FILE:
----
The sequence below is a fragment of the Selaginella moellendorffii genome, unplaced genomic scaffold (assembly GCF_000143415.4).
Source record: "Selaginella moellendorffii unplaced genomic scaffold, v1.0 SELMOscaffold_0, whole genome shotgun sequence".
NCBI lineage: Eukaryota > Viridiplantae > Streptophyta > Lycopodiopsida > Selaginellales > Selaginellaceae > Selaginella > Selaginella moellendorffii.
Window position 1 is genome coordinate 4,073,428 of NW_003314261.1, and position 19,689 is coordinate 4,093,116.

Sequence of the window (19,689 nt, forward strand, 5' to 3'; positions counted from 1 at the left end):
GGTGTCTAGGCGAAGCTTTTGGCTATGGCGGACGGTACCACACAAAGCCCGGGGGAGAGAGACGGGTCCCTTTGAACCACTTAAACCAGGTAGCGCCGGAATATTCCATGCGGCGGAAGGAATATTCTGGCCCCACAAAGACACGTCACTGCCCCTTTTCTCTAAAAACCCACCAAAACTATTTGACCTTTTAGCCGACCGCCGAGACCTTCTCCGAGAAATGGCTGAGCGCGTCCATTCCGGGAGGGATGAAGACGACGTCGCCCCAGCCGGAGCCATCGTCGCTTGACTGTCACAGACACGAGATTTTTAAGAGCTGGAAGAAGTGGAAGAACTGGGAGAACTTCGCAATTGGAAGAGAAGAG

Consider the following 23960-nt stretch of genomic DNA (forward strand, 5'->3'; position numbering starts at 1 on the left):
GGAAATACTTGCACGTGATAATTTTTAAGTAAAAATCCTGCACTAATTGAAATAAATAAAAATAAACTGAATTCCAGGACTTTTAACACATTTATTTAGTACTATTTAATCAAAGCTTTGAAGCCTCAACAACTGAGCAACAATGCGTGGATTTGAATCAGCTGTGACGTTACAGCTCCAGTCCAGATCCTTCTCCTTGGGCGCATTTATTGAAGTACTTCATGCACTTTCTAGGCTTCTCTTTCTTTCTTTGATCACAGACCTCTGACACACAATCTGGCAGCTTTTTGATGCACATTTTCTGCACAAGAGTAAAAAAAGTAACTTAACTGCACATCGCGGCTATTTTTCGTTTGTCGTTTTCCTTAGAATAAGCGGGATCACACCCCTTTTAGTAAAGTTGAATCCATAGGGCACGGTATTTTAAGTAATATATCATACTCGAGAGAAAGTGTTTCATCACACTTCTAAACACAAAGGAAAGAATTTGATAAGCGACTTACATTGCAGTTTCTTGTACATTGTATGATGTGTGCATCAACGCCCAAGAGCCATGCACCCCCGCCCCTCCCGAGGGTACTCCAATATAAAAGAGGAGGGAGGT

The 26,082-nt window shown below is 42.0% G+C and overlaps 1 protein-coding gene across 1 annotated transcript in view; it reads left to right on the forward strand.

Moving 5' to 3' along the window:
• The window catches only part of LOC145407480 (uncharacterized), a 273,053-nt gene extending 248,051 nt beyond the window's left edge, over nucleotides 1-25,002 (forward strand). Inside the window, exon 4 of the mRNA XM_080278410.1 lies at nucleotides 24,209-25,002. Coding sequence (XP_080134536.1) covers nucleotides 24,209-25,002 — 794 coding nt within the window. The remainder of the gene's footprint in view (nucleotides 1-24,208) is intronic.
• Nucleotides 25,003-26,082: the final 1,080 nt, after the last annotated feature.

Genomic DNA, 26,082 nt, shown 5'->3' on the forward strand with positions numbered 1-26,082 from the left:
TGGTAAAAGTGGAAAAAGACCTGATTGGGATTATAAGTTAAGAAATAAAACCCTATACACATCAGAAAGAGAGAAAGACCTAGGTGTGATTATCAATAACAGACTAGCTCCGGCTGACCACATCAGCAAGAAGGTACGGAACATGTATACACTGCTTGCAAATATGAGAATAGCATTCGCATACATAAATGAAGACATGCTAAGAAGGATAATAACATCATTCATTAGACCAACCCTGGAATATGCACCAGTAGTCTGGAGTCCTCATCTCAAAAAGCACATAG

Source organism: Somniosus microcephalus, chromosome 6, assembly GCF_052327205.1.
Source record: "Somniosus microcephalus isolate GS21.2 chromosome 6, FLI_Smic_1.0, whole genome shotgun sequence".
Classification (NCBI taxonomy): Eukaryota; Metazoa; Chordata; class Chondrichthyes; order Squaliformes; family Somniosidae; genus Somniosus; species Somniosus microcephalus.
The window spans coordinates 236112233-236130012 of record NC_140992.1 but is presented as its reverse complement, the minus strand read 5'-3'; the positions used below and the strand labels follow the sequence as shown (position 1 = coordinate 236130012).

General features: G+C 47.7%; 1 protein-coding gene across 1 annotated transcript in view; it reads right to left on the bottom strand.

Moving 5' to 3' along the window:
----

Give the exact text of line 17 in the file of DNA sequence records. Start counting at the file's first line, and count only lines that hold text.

Classification (NCBI taxonomy): Eukaryota; Metazoa; Chordata; class Chondrichthyes; order Squaliformes; family Somniosidae; genus Somniosus; species Somniosus microcephalus.